tripey

tripey

(ˈtraɪpɪ)
adj
characteristic of tripe; worthless
Collins English Dictionary – Complete and Unabridged, 12th Edition 2014 © HarperCollins Publishers 1991, 1994, 1998, 2000, 2003, 2006, 2007, 2009, 2011, 2014
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crackers CLASSY J For total luxury, it has to be these sophisticated, gold glitter connoisseur crackers, PS25 for six, from Marks & Spencer CHILLERS 3 Go for an icy mid-winter look with these navy blue and white crackers, PS10 for six, Sainsbury's S J TRIPEY These pretty, striped crackers are PS6.88 for six at Tesco SHINING A LIGHT AT THE TABLE CANDLES can be dangerous on the dinner table with everyone pulling crackers, but they look so pretty.
Philip Larkin had his first job at the public library here, handing out, as he cheerfully put it, "tripey novels to morons".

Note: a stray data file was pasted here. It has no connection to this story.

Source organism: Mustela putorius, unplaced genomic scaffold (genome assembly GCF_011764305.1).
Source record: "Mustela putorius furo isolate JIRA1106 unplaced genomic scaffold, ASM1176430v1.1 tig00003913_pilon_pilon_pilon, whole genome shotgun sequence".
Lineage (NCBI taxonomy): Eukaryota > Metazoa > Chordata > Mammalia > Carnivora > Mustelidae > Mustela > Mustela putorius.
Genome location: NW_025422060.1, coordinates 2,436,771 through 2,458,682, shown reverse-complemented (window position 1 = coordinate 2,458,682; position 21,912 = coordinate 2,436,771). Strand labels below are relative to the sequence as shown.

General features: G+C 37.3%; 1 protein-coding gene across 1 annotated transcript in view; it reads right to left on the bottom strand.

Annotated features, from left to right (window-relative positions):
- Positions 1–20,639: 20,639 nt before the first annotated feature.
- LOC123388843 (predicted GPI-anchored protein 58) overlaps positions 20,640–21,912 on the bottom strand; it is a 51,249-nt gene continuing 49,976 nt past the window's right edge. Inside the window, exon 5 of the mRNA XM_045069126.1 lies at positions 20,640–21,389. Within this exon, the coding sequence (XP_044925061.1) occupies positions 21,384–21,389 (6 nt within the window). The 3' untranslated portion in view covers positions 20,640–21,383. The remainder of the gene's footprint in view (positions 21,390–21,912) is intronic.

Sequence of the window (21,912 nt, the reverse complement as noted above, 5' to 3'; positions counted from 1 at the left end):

The usual tripey mix of recordings and trash sports nobody's interested in except the participants.
Since 1916 when George "Tripey" Hayes and his wife Lilian moved to Coventry from Manchester and began selling tripe to workmates, the name Hayes has been synonymous with tripe in Coventry.
Originally "Tripey" used to have the offal brought to the city on the Manchester train but demand was so great that he leased a shop in Market Street and later a factory in Rowley's Green.
Rueful though he may have been in 1943 about having to earn his living by "handing out tripey novels to morons," he did not see this, in itself, as a threat to his poetry.
If you didn't spot it from the general level of the vocabulary in the narrative, the tripey music they felt they had to play between scenes was the giveaway.